My cat Lulu heard Melissa’s voice and came to see where she was. “Come back, Melissa! Come back! We’ll get donuts!”
A very special guest indeed, and another excellent podcast. Thank you! <3
ha ha LULU! mmmm, donuts.
Thanks for listening, Bill.
I enjoyed listening to your podcast! I have ambitions to create art quilts that have painting on them. I to suffer from depression and anxiety as well. I’m 50 years old and trying to write patterns and teach. I would love to teach nationally as well. How did you get started in publishing? How did you get to teach at a national level?
Great podcast! So heartfelt and warm. I appreciate Mellisa’s honesty. Yea Linda Barry fans, too!
Thank you for listening, Laurie!
I did not attend QuiltCon 2016 where this quilt was exhibited and won Best in Show. Instead, I viewed this quilt when it “went on tour”. The “12 Best Quilts of QuiltCon 2016” was being exhibited nearby and I went. I’m a “modern quilter” and I wanted to see “My Brother’s Jeans” in person. And yes, I knew of the controversy when I went. So I went open minded. From a distance, this quilt is striking. The composition and colors breathtaking. Then I got closer. I found Melissa’s piecing to be excellent.!!!!! I love how she worked with the worn jeans “as is” and how she included all the plus blocks in various muted colors/tones. It was nice to see a quilt where you can “see the maker’s hand” that made it. It’s a very different quilt from the previous “Best in Show” winners and that is a good thing. But this is where I will respectfully disagree. Some basic fundamentals where clearly missing. The quilting contained some obvious thread tension issues, knots are visible, and stitch lengths were varied. To shrug that off and call yourself an “Imperfectionist”, I just don’t agree with. To me it’s sloppy (and so easily remedied). If you look at the works of other improv quilters such as Sherri Lynn Wood, Heidi Parkes, Chawne Kimber to name a few, their techniques are flawless. I kind of expected the same.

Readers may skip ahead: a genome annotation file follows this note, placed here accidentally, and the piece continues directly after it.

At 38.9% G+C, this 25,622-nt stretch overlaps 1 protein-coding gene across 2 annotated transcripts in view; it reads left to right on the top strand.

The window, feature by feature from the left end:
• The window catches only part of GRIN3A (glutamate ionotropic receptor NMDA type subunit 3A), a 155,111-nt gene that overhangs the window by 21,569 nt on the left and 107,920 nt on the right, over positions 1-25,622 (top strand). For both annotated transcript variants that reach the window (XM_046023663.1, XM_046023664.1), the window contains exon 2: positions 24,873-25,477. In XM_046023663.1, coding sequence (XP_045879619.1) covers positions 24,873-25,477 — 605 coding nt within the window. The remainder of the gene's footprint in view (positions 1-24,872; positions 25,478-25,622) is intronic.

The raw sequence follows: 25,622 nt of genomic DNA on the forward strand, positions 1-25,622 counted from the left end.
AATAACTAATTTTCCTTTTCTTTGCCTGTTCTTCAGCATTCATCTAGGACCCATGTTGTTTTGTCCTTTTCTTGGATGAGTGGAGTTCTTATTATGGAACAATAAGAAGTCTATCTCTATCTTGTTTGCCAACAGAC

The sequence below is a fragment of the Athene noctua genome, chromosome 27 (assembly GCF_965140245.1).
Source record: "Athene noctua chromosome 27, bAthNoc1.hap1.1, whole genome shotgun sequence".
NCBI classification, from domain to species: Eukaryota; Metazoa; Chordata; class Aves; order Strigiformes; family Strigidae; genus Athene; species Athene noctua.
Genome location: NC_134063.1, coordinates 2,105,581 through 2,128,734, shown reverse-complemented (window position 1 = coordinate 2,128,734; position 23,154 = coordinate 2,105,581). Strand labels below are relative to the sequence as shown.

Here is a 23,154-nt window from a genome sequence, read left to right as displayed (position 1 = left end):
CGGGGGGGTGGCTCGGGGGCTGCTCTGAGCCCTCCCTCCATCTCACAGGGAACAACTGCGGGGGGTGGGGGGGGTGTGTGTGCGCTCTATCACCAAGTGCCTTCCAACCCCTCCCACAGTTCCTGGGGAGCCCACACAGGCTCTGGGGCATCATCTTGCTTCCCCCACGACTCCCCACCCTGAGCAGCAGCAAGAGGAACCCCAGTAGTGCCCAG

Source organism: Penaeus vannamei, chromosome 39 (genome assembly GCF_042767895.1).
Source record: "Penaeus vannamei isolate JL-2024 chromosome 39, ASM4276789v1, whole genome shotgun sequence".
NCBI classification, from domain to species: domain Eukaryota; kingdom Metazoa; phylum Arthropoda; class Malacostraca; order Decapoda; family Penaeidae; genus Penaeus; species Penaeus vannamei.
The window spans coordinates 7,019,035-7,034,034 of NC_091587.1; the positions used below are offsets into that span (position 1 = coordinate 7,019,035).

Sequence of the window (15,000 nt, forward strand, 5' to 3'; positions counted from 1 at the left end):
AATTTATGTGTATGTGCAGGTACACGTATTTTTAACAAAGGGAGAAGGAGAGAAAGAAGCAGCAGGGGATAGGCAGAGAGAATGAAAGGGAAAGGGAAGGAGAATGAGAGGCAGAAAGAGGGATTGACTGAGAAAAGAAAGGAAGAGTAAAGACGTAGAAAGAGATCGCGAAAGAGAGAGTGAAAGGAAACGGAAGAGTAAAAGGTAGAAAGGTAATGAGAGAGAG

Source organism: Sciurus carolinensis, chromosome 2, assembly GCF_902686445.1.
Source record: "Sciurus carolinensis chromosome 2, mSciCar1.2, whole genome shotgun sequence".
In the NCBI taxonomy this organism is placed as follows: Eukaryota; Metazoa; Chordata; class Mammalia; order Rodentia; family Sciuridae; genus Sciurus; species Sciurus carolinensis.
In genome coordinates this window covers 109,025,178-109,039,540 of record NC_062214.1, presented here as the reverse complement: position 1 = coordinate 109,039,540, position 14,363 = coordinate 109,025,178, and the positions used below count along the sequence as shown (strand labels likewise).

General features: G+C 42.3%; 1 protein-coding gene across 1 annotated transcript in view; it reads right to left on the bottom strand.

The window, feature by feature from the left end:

Art is not in a box. It is meant to challenge the status quo. Imperfection is just that, imperfect. Expectations will close your mind and spirit. and “opinions are just like….” well we all know the rest
I am a lucky quilter/ business owner to have been both able to share a meal, an experience and an event with Melissa as both an artist and a person as she came to teach for my store this year. What I can say is that as an artist and a teacher you can be an encourager or a discourager and to the bitter end Melissa is an encourager. Each and every student she encounters is better for their time with her as a teacher. And while she was with us to teach a specific technique it was so much more than that. Her time with my students brought forth their inner artist and that will always be of greater value to me than consistent stitch length. For quilting to truly evolve into a respected art form we must embrace all the ways to be artists and not just those who are “flawless”. Jackson Pollock ( just to pick an artist) was not flawless but his work took nothing away from a renoir across the room just as the it took nothing away from the Pollock, both art in their own wonderful way.. We must always push to break down the boxes that stifle creative expression.. Melissa is an expert at that.. and I for one am grateful. – Maddie Kertay– The BadAss Quilter